Recently a problem at work cropped up for which I felt an "AI"* solution might be worth exploring. Despite my dabbling in the area, I didn't know where to start. While I didn't have much hope for an answer, a quick email to the Perl AI mailing list yielded many interesting suggestions. Currently, I am playing with AI::NeuralNet::Mesh. My first attempts at teaching my computer binary resulted in a rather slow random number generator. Another email to the list showed me the error of my ways. Later, I'll be off to Powell's books to find some good resources about Neural Nets and pattern recognition.
Curiously, my link to the AI module points to the CPAN Testers page because I can't actually find the module on the CPAN. I was able to install it with CPAN.pm, though, which just tells me that I have plenty more to learn about how the CPAN works.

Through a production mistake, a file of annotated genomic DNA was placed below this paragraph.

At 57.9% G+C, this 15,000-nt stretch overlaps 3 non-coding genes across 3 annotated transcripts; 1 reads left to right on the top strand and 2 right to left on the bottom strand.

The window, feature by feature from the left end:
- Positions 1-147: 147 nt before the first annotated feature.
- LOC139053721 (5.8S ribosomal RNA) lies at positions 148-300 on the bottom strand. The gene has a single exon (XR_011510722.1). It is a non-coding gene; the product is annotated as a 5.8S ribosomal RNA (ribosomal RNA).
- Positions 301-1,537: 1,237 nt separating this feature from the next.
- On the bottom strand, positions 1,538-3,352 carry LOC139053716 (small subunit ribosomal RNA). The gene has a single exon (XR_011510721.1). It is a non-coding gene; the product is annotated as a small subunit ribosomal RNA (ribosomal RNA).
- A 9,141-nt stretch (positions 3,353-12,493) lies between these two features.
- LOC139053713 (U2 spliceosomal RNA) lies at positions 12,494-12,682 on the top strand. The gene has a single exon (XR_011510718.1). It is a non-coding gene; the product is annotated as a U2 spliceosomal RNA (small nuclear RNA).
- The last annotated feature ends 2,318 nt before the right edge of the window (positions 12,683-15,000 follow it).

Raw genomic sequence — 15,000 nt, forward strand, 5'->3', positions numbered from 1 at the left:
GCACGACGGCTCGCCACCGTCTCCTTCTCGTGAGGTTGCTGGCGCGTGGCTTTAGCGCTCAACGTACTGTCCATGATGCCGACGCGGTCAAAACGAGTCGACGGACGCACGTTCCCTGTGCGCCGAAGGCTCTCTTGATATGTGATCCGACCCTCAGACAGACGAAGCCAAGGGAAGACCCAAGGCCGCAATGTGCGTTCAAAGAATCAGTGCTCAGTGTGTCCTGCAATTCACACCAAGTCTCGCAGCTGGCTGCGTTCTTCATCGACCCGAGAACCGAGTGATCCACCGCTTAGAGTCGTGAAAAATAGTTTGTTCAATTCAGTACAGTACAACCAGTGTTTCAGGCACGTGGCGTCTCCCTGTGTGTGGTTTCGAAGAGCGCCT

*Why did I quote "AI"? There's a weird contradiction in AI research. Teaching computers to behave like human brains has, for the most part, been a failure. They don't do a good job of it. As a result, many traditional AI problems are called AI when we can't solve them, but are no longer AI once solved. Chess, for example, is generally brute forced. That's not AI. The same goes for speech recognition and similar problems. Some people mistakenly thing that the type of work I was doing in Prolog is AI, but that's actually logic programming and not the same thing at all -- though some argued that it was when it was first in vogue. I guess the actual distinction we make in AI becomes "once the human mind understands what's going on, it's no longer AI". That strikes me as a tad hubristic. If we ever develop a computer that passes the Turing test and claims to be self-aware, will we deny that it's intelligent if we think we know how it works?